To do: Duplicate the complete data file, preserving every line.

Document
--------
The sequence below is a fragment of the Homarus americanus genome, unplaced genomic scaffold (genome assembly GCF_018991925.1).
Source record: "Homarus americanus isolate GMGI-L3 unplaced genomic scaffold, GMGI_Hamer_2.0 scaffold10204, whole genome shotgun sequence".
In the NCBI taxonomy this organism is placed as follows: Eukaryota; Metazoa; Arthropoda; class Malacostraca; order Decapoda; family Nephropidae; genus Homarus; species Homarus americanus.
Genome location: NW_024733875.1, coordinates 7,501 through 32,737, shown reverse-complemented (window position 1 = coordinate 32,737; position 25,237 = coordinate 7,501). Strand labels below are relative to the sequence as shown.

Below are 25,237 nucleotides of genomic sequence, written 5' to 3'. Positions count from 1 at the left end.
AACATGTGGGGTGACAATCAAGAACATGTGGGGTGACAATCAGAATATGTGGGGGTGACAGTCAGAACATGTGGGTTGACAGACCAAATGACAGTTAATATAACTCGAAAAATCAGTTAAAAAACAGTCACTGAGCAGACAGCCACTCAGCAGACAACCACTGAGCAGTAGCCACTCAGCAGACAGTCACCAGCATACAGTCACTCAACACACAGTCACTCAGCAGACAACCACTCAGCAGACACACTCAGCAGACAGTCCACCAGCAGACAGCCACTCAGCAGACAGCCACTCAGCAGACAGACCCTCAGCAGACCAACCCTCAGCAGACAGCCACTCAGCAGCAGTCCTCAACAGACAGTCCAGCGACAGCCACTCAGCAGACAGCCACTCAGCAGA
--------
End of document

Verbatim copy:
The sequence below is a fragment of the Homarus americanus genome, unplaced genomic scaffold (genome assembly GCF_018991925.1).
Source record: "Homarus americanus isolate GMGI-L3 unplaced genomic scaffold, GMGI_Hamer_2.0 scaffold10204, whole genome shotgun sequence".
In the NCBI taxonomy this organism is placed as follows: Eukaryota; Metazoa; Arthropoda; class Malacostraca; order Decapoda; family Nephropidae; genus Homarus; species Homarus americanus.
Genome location: NW_024733875.1, coordinates 7,501 through 32,737, shown reverse-complemented (window position 1 = coordinate 32,737; position 25,237 = coordinate 7,501). Strand labels below are relative to the sequence as shown.

Below are 25,237 nucleotides of genomic sequence, written 5' to 3'. Positions count from 1 at the left end.
AACATGTGGGGTGACAATCAAGAACATGTGGGGTGACAATCAGAATATGTGGGGGTGACAGTCAGAACATGTGGGTTGACAGACCAAATGACAGTTAATATAACTCGAAAAATCAGTTAAAAAACAGTCACTGAGCAGACAGCCACTCAGCAGACAACCACTGAGCAGTAGCCACTCAGCAGACAGTCACCAGCATACAGTCACTCAACACACAGTCACTCAGCAGACAACCACTCAGCAGACACACTCAGCAGACAGTCCACCAGCAGACAGCCACTCAGCAGACAGCCACTCAGCAGACAGACCCTCAGCAGACCAACCCTCAGCAGACAGCCACTCAGCAGCAGTCCTCAACAGACAGTCCAGCGACAGCCACTCAGCAGACAGCCACTCAGCAGA